W3C home > Mailing lists > Public > www-style@w3.org > December 2015

Re: [css-round-display] Positioning elements with polar positioning and absolute positioning

From: Brad Kemper <brad.kemper@gmail.com>
Date: Fri, 18 Dec 2015 17:46:20 -0800
Cc: www-style list <www-style@w3.org>
Message-Id: <FF9268B3-B73A-4DF6-9787-03BA02A62A6F@gmail.com>
To: Jihye Hong <jh.hong@lge.com>

> On Nov 8, 2015, at 10:15 PM, Jihye Hong <jh.hong@lge.com> wrote:
> 
>> On Oct 24, 2015, at 1:43 PM, Brad Kemper <brad.kemper@gmail.com> wrote:
>> However, there are many times when I have wanted to center in vertical
>> dimension only or horizontal dimension only. Especially vertical only. This
>> goes further beyond circular display applications, but we should consider it
>> so that we don't end up with multiple properties that do the same thing.
>> 
>> For instance, I recently had an image that was used to trigger a
>> date-picker for the text field (input) immediately to its left, while both
>> were surrounded by a span with 'position:relative'. I wanted the image to
>> appear over the field, equal distance from the top and bottom of the field
>> (and in from the right a short distance). I absolutely positioned it, but to
>> get it vertically centered, I had to know the height of the image and use
>> 'top'. It would have been much easier to use 'center-y:50%'.
>> 
>> Or consider a horizontal slider. If I want the indicator to line up with
>> the tick marks, I could just set 'center-x' to a percentage. 'center-x:0'
>> would put the center of the indicator all the way to the left, and
>> 'center-x:100%' would put it all the way to the right. And 'center-x:40%'
>> would put its center exactly lined up with the 40% tick mark.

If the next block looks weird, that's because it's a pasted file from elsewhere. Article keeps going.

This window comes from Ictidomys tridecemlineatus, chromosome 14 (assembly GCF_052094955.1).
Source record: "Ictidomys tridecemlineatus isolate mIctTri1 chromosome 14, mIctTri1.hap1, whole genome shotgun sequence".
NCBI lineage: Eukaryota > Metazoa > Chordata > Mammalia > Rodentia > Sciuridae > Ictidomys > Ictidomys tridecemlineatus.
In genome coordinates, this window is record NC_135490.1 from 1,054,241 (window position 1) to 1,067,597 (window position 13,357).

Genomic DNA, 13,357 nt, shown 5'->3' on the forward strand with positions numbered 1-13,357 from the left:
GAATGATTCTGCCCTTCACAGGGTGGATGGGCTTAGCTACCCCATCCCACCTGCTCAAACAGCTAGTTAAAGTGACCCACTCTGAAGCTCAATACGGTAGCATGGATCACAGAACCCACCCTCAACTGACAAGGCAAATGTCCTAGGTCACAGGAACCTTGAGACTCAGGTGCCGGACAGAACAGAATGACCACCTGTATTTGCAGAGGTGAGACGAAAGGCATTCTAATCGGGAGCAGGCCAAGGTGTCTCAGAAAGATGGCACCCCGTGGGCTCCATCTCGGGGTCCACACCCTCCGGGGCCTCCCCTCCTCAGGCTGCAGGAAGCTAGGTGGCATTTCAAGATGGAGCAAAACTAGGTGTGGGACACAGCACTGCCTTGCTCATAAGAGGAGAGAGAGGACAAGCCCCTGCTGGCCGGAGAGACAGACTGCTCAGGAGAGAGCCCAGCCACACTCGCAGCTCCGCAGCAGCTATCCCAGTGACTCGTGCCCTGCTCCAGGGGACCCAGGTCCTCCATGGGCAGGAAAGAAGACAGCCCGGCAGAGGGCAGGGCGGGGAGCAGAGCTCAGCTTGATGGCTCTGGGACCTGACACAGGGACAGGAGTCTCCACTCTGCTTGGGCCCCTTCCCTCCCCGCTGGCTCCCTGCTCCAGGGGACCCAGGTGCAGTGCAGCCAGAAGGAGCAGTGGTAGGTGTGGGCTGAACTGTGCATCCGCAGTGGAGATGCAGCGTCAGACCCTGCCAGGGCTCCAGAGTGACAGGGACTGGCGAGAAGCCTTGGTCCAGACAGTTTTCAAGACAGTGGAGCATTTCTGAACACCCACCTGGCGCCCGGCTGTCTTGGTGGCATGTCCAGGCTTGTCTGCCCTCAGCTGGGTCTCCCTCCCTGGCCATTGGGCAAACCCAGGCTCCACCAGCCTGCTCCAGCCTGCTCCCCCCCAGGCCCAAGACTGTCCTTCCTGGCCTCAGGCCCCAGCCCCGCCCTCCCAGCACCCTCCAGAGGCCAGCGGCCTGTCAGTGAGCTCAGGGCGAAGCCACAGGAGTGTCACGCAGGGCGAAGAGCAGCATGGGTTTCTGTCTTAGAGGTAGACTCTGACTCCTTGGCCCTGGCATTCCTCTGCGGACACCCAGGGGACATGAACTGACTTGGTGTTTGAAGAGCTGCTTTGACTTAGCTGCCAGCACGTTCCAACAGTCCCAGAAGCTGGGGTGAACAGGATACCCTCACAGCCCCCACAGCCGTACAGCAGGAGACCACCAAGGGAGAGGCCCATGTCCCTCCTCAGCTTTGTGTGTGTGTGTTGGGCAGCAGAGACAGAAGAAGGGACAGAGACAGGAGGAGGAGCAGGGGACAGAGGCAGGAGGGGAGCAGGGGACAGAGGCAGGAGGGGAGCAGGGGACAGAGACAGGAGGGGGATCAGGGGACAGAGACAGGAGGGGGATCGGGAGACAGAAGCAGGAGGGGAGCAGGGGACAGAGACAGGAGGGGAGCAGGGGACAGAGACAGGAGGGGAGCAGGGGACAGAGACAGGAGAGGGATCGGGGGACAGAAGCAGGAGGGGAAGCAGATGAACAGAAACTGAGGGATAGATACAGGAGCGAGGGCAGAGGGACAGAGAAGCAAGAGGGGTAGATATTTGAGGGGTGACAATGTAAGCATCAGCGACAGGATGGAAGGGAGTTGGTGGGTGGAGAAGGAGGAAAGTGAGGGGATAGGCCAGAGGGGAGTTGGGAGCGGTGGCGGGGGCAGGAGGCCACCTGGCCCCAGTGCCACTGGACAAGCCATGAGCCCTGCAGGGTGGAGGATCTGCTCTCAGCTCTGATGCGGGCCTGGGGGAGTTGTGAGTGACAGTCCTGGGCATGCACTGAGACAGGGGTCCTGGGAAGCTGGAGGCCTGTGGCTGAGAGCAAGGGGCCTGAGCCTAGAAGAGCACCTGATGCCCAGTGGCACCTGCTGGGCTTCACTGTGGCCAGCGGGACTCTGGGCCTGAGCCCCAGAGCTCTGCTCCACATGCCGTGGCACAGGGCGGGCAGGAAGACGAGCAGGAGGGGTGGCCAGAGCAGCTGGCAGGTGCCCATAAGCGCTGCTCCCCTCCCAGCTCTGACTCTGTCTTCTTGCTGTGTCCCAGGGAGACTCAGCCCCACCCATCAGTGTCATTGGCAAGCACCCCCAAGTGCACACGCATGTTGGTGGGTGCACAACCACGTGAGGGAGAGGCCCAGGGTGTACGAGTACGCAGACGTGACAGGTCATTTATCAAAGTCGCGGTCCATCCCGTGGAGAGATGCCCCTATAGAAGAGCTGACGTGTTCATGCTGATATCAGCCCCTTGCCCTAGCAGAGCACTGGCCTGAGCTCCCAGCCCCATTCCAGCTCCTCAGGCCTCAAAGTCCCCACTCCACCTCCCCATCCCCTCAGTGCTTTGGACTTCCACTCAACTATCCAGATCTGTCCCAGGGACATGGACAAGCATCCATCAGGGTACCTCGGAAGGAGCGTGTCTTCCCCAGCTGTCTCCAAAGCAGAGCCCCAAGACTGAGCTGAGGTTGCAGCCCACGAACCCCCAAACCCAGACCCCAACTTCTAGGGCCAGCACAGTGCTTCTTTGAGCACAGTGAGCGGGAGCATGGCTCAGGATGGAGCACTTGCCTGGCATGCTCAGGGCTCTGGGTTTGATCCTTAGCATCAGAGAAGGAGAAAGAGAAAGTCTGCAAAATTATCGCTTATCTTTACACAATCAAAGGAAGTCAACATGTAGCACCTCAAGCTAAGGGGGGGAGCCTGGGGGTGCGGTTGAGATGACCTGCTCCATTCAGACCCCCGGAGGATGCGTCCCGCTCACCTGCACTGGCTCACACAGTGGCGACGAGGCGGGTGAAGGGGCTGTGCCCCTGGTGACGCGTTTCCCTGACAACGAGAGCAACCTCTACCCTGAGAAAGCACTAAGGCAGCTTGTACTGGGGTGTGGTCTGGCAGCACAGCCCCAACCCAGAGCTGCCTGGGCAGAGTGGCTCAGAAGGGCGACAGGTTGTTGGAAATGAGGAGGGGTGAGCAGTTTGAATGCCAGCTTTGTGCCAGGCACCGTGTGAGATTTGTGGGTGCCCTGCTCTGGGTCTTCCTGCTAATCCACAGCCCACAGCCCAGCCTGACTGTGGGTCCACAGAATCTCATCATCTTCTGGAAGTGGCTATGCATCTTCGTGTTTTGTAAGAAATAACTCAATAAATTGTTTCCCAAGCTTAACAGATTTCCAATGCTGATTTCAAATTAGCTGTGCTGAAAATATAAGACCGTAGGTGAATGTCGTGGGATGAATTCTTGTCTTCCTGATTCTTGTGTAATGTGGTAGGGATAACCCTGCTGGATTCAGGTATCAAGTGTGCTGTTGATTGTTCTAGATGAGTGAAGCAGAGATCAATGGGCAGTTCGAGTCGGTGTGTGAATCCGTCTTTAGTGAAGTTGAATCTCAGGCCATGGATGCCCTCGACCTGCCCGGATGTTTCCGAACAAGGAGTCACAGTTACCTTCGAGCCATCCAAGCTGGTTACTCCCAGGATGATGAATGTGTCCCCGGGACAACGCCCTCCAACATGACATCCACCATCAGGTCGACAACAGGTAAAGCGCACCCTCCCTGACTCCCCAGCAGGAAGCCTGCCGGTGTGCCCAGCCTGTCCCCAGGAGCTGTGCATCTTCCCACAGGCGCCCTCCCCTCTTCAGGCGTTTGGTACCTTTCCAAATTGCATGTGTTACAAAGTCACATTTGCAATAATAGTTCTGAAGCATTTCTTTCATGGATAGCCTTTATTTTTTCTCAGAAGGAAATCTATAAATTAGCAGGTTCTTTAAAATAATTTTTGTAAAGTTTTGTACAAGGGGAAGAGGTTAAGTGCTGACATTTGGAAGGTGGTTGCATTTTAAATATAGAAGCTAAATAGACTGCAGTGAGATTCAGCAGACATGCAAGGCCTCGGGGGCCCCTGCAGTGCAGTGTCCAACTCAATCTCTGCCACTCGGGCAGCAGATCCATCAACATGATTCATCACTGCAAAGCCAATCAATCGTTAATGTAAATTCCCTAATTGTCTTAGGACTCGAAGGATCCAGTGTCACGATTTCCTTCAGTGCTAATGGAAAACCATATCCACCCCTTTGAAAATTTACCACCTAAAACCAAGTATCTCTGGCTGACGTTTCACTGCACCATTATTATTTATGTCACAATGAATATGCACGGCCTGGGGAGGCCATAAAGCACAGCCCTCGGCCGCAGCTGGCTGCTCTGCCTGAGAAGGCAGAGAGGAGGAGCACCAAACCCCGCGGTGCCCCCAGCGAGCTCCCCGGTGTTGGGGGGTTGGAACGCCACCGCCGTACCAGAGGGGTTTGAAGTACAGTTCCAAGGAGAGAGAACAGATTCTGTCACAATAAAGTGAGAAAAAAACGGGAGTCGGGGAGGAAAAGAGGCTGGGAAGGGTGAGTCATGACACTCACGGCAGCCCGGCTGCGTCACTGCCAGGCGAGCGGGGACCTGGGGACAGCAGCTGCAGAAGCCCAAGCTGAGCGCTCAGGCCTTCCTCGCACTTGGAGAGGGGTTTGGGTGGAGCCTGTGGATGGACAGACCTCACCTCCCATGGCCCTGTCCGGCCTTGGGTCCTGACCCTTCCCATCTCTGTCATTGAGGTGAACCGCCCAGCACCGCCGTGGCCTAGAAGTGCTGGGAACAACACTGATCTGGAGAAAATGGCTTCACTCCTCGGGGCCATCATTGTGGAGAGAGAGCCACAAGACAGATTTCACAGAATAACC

> 
> We recently added the new property, 'polar-origin' to the CSS Round Display
> Draft [1]. The property defines the origin point of polar coordinates within
> the containing block area. 
> 
> It's possible to use 'polar-origin' property instead of 'position: polar'
> for indicating polar coordinates like ‘center' as you suggested. 

Actually, I misspoke during the telecon. I meant to say ‘polar-distance’ having a non-auto value to cause it to center (instead of ‘position:polar’, when the position property is ’absolute’ or ‘fixed’), when left, right, top, and bottom were all ‘auto’ (note, this is separate from my alternative ‘center’ property idea).

> But is it appropriate to use a property to switch entire coordinate system
> for positioning elements? I think there would be a situation with
> ‘polar-origin' being omitted.

Depends how you look at it. See below for how it would work.

> Also, 'polar-origin' makes possible to position elements with polar
> positioning and absolute positioning.
> 	i) If you want to move an element horizontally or vertically and
> then adopt polar positioning,
> 		give polar-origin non-auto value. 
> 		
> 		#item1 {
> 		  polar-origin: 0% 0%;
> 		  polar-distance: 10;
> 		  polar-angle: 90deg;
> 		}/* item1 moves 10px rightward from the upper left corner of
> the containing block. */

This is using polar-* properties to simulate existing absolute positioning. Which is something I don’t like about it. We shouldn’t have multiple properties that do the same thing in slightly different ways. Also, you would need ‘polar-anchor:left top’ too, wouldn’t you?

P.S. You also left out ‘position:polar’, which I assume was unintentional.

> or
> 	ii) If you want to position elements using polar positioning and
> then move it horizontally or vertically, specify position:polar or polar-origin: auto. Then use
> 'polar-angle' and 'polar-distance' to position elements in polar
> coordinates. And use 'left', 'top', 'right', and 'bottom' to specify
> horizontal and vertical offset.
> 		But, even if 'left', 'top', 'right', and 'bottom' are
> supported by CSS Round Display Spec and the calculation of these value come
> after the calculation of 'polar-distance' and 'polar-angle', polar-*
> properties can't work together with 'left', 'top', 'right', and 'bottom'. 
> 		That's because 'left', 'top', 'right', and 'bottom' specify
> how far an element's edges are from the padding edges of the containing
> block so that they make elements moves from edges of a containing block,